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An arterial blood gas is a blood test that is performed specifically on arterial blood, to determine the concentrations of carbon dioxide, oxygen and bicarbonate, as well as the pH of the blood.
Additional recommended knowledge
Its main use is in pulmonology, to determine gas exchange levels in the blood related to lung function, but it is also used in nephrology, and used to evaluate metabolic disorders such as acidosis and alkalosis.
As its name implies, the sample is taken from an artery, which is more uncomfortable and difficult than venipuncture.
Extraction and Analysis
Arterial blood for blood gasses is usually extracted by a phlebotomist or nurse, and occasionally a respiratory therapist. Blood may be taken from an easily accessible artery (typically the radial artery, but during unusual or emergency situations the brachial or femoral artery may be used), or out of an arterial line.
The syringe is pre-packaged and contains a small amount of heparin, to prevent coagulation or needs to be heparinised, by drawing up a small amount of heparin and squirting it out again. Once the sample is obtained, care is taken to eliminate visible gas bubbles, as these bubbles can dissolve into the sample and cause inaccurate results. The sealed syringe is taken to a blood gas analyzer. If the sample cannot be immediately analyzed, it is chilled in an ice bath in a glass syringe to slow metabolic processes which can cause inaccuracy. Samples drawn in plastic syringes should not be iced and should be analyzed within 30 minutes.
The machine used for analysis aspirates this blood from the syringe and measures the pH and the partial pressures of oxygen and carbon dioxide. The bicarbonate concentration is also calculated. These results are usually available for interpretion within five minutes.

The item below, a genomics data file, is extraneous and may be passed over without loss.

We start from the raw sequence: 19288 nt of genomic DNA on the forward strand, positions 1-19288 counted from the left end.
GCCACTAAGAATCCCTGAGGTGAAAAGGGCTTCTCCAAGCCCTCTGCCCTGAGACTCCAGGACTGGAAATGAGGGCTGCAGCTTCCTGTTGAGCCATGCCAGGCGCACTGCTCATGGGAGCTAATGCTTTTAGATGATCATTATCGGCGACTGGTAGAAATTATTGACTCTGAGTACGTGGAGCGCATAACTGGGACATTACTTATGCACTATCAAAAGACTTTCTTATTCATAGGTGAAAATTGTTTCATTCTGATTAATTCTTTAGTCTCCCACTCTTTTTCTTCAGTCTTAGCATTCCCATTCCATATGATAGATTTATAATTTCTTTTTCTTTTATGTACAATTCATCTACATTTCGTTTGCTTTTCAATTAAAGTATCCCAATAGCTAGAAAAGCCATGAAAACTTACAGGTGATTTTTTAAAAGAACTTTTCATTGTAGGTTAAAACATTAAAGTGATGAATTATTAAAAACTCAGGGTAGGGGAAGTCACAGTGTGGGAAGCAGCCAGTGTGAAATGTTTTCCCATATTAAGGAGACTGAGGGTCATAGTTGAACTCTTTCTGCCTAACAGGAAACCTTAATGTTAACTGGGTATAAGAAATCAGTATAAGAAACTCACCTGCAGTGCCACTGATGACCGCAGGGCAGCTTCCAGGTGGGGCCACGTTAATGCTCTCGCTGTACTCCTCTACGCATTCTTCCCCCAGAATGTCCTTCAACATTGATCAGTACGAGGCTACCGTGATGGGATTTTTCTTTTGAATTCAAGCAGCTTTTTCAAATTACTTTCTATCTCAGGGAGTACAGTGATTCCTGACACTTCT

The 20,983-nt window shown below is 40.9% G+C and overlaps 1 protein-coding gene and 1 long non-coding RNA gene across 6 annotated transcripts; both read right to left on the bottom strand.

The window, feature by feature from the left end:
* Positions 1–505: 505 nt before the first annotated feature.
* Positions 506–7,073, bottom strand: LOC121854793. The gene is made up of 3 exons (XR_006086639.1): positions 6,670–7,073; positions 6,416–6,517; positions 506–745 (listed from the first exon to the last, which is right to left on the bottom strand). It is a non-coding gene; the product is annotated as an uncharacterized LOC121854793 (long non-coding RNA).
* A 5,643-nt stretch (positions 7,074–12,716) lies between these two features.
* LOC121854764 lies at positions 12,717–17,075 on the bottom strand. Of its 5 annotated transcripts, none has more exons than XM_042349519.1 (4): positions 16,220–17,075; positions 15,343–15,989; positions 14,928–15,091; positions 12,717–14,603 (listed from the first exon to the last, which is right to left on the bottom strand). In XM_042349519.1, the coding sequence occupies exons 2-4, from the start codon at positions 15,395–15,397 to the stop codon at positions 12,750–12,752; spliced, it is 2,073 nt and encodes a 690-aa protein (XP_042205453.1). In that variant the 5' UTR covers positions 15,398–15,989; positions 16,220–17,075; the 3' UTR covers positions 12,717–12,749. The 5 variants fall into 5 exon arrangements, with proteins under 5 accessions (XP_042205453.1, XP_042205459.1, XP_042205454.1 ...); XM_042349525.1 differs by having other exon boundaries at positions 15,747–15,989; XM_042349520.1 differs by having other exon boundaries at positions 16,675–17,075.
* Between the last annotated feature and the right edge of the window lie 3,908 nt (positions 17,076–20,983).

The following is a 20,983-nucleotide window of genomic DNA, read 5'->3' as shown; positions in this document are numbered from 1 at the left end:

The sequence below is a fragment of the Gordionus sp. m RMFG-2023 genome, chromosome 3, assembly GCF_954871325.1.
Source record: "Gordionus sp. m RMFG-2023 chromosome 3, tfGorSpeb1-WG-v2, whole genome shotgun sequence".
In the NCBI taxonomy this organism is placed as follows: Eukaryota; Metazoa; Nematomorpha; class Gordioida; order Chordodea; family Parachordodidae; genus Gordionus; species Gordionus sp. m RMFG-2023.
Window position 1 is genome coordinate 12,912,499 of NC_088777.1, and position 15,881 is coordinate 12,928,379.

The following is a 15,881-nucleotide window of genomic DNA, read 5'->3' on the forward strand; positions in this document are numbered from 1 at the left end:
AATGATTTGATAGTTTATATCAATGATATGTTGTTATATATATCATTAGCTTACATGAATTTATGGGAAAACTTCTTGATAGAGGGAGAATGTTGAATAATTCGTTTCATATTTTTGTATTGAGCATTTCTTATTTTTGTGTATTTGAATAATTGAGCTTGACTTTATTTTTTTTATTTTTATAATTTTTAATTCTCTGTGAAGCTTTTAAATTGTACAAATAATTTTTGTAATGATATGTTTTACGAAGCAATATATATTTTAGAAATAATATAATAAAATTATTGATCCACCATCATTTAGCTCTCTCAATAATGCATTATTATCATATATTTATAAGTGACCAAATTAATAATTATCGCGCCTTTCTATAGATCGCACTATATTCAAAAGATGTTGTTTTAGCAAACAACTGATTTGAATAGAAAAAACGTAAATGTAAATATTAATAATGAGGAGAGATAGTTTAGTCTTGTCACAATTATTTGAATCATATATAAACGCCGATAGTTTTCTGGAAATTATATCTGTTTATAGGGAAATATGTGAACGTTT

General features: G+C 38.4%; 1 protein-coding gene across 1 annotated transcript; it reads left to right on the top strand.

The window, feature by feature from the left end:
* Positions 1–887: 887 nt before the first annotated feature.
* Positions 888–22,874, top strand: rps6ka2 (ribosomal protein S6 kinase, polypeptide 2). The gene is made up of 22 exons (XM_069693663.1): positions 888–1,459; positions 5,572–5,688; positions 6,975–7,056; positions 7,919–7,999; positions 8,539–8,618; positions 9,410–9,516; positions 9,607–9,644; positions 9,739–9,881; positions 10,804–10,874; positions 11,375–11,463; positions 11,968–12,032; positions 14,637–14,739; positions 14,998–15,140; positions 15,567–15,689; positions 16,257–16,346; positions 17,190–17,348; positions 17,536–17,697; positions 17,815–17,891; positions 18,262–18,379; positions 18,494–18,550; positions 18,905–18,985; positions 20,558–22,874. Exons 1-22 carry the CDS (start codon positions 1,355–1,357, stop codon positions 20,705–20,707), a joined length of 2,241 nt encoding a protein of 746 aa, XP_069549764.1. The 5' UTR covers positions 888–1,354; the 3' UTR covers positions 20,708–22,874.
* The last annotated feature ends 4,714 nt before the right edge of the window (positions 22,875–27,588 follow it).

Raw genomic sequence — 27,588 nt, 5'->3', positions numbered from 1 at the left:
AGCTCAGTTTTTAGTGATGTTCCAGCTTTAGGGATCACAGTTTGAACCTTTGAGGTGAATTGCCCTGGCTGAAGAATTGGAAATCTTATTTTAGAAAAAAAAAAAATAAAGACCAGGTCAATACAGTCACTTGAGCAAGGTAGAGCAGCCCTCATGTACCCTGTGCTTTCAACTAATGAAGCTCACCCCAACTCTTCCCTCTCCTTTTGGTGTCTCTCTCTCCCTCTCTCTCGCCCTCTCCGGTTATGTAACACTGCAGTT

Standard blood tests can also be performed on arterial blood, such as measuring glucose, lactate, haemoglobins, dys-haemoglobins, bilirubin and electrolytes.
Reference ranges and interpretation
These are typical reference ranges, although various analysers and laboratories may employ different ranges.
|| 7.35 - 7.45
|| The pH or H+ indicates if a patient is acidemic (pH < 7.35; H+ >45) or alkalemic (pH > 7.45; H+ < 35).
|| 35 - 45 nmol/l (nM)
|| See above.
|| 9.3-13.3 kPa or 70-100 mmHg
||-Reference: Mahoney JJ et al. Chapter 9 - Arerial Blood Gas Analysis In: Respiratory Care - A Guide to Clinical Practice. 1997 Fourth edition. Lippincott.
|| 4.7-6.0 kPa or 35-45 mmHg
|| The carbon dioxide and partial pressure (PCO2) indicates a respiratory problem: for a constant metabolic rate, the PCO2 is determined entirely by ventilation. A high PCO2 (respiratory acidosis) indicates underventilation, a low PCO2 (respiratory alkalosis) hyper- or overventilation.
|| 22 - 30 mmol/l
|| The HCO3- ion indicates whether a metabolic problem is present (such as ketoacidosis). A low HCO3- indicates metabolic acidosis, a high HCO3- indicates metabolic alkalosis.
|| 21 to 27 mM
|| the bicarbonate concentration in the blood at a CO2 of 5.33kPa, full oxygen saturation and 37 degrees Celcius.